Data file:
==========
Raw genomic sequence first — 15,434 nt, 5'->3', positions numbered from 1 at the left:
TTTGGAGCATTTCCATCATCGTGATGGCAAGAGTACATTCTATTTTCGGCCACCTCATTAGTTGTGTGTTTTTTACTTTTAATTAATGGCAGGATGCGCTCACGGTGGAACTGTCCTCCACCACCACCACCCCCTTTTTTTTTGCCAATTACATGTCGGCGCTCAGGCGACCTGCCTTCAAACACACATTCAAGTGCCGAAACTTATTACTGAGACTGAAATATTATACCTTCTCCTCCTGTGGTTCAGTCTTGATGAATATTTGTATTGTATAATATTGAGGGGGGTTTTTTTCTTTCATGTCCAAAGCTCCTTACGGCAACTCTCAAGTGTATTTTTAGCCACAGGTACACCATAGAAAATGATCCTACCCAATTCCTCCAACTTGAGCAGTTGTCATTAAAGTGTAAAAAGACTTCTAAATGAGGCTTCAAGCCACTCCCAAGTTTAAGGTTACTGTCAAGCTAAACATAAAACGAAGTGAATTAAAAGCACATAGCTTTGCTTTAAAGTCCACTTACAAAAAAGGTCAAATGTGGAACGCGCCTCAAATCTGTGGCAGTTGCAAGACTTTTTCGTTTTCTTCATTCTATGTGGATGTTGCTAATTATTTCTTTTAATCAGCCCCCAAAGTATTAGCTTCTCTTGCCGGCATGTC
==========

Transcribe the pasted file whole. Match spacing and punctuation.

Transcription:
Raw genomic sequence first — 15,434 nt, 5'->3', positions numbered from 1 at the left:
TTTGGAGCATTTCCATCATCGTGATGGCAAGAGTACATTCTATTTTCGGCCACCTCATTAGTTGTGTGTTTTTTACTTTTAATTAATGGCAGGATGCGCTCACGGTGGAACTGTCCTCCACCACCACCACCCCCTTTTTTTTTGCCAATTACATGTCGGCGCTCAGGCGACCTGCCTTCAAACACACATTCAAGTGCCGAAACTTATTACTGAGACTGAAATATTATACCTTCTCCTCCTGTGGTTCAGTCTTGATGAATATTTGTATTGTATAATATTGAGGGGGGTTTTTTTCTTTCATGTCCAAAGCTCCTTACGGCAACTCTCAAGTGTATTTTTAGCCACAGGTACACCATAGAAAATGATCCTACCCAATTCCTCCAACTTGAGCAGTTGTCATTAAAGTGTAAAAAGACTTCTAAATGAGGCTTCAAGCCACTCCCAAGTTTAAGGTTACTGTCAAGCTAAACATAAAACGAAGTGAATTAAAAGCACATAGCTTTGCTTTAAAGTCCACTTACAAAAAAGGTCAAATGTGGAACGCGCCTCAAATCTGTGGCAGTTGCAAGACTTTTTCGTTTTCTTCATTCTATGTGGATGTTGCTAATTATTTCTTTTAATCAGCCCCCAAAGTATTAGCTTCTCTTGCCGGCATGTC